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I'm thinking your upwind performance has more to do with underwater forms/features and balance than the shape of your sail. 

 

I believe getting your leeboard right is going to have more impact than the type of sail. 

If your center of effort on the sail is forward of the center of effort underwater you will never get upwind .

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Okay.  That's good feed back.  This is why I asked before spending any money.

Reinforcing for a stronger leeboard attachment shouldn't be a problem.  These Grummans are pretty solid boats.  This was originally a sailing model, still has the factory mast step etc.  The factory rig that came with these boats originally was a fairly tall 65 square foot Gunter rig.

 

Outriggers.  maybe I should do something about them to make them a bit more useful from a hydrodynamics perspective.  I have some plans I bought, I think from Michael Storer, but these were just so easy and they do work kind of well.    But I have seen some with kind of an asymetric shape to them so they help with performance.

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21 minutes ago, TBW said:

Okay.  That's good feed back.  This is why I asked before spending any money.

Reinforcing for a stronger leeboard attachment shouldn't be a problem.  These Grummans are pretty solid boats.  This was originally a sailing model, still has the factory mast step etc.  The factory rig that came with these boats originally was a fairly tall 65 square foot Gunter rig.

 

Outriggers.  maybe I should do something about them to make them a bit more useful from a hydrodynamics perspective.  I have some plans I bought, I think from Michael Storer, but these were just so easy and they do work kind of well.    But I have seen some with kind of an asymetric shape to them so they help with performance.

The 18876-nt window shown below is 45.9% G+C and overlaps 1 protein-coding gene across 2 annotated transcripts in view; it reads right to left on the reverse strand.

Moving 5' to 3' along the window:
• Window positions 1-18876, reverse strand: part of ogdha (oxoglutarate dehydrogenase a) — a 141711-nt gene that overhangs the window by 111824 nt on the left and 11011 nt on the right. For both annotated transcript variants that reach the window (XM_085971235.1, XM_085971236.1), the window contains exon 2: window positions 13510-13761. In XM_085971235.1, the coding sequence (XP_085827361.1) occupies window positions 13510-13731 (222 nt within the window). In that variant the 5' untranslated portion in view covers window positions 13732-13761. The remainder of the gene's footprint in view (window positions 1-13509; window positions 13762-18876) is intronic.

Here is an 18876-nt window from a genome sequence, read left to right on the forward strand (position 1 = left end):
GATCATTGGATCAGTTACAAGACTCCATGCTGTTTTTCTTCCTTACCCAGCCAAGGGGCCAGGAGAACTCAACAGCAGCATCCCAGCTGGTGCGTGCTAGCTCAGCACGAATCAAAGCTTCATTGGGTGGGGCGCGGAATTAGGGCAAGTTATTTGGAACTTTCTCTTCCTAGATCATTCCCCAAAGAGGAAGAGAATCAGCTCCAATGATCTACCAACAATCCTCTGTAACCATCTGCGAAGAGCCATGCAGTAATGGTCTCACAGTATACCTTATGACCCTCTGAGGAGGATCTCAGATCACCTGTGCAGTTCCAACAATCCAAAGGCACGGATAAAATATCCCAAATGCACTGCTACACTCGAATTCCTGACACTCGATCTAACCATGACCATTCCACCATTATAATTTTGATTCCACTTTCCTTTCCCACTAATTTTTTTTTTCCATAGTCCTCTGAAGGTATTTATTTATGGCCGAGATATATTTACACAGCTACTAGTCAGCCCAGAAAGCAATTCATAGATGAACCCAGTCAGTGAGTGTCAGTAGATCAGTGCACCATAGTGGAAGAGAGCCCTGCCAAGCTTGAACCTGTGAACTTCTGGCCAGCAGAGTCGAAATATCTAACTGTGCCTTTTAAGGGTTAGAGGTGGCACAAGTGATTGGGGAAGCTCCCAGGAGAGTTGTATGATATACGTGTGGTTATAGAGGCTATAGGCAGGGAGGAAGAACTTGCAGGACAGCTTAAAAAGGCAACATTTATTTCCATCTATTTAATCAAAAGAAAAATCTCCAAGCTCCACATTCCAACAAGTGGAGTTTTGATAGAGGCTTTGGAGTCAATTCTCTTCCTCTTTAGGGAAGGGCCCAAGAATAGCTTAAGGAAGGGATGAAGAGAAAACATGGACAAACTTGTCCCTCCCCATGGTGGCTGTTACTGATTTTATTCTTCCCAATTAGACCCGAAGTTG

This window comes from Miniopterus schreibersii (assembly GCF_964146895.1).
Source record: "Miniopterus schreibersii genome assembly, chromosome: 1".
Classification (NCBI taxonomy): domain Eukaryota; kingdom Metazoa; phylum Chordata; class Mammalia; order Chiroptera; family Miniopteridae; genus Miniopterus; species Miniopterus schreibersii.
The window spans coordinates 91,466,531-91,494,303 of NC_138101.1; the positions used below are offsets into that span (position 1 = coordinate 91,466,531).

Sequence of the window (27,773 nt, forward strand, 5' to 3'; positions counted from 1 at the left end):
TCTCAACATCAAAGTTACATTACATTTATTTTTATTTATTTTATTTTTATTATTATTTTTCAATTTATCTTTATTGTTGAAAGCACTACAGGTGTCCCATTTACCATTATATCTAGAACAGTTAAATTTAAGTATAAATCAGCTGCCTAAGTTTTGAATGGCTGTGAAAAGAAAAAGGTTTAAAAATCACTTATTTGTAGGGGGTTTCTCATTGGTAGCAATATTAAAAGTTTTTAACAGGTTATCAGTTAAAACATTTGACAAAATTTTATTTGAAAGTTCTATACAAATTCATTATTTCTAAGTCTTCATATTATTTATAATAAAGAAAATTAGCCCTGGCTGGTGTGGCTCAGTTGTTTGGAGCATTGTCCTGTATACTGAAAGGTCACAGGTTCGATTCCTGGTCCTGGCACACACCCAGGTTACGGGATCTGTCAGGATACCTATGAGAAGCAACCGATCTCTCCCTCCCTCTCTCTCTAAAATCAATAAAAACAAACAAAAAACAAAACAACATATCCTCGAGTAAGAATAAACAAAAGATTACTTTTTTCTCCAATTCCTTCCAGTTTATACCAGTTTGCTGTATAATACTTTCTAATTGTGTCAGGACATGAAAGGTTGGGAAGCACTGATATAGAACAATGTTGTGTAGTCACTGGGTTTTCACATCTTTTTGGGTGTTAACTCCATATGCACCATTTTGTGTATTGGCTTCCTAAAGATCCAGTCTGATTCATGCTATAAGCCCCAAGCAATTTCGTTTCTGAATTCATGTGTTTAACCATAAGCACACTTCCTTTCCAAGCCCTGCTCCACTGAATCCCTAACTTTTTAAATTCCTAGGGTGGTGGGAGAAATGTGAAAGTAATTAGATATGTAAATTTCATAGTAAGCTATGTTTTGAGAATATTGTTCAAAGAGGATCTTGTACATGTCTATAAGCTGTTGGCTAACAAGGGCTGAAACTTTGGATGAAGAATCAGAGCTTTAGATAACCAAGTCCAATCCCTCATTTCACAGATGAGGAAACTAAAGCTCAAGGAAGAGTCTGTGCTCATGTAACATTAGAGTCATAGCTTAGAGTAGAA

Length is the most important thing. Those short stubby things create lots of wave drag. The amas should be nearly as long as the hull--if you really want to sail upwind fast. But once you start doing that, all the loads start to go up everywhere and you need to reexamine every detail--the attachment of the akas for isstance.

Make the amas really long and skinny and not too buoyant. That way you limit how hard you can press her. Make the total volume of the ama something like 50% or less of the total displacement of the loaded canoe with you. That way you can only press her so hard before the ama goes under and you capsize and start over :-D

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Max speed isn't my goal- I have a both a beach cat and a dinghy for catching a rush.

This is a camping boat.  Places like Kilarney, Algonquin, the Everglades.  Load up with a weeks worth of gear and head out sailing.  Goal would be consistent progress more than speed.  I am happy if this boat can carry, me, my dog, a cooler, bunch of beer and a tent along at a consistent 2-3 knots.  Of course surfing down waves at 5 or 6 would be a hoot, but not really my goal :)

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ACA Open Sailing Canoes have 45 ft^2 lateen rigs.  An Optimist rig would work perfectly and Optimist sails are just about the most highly developed sprit rig.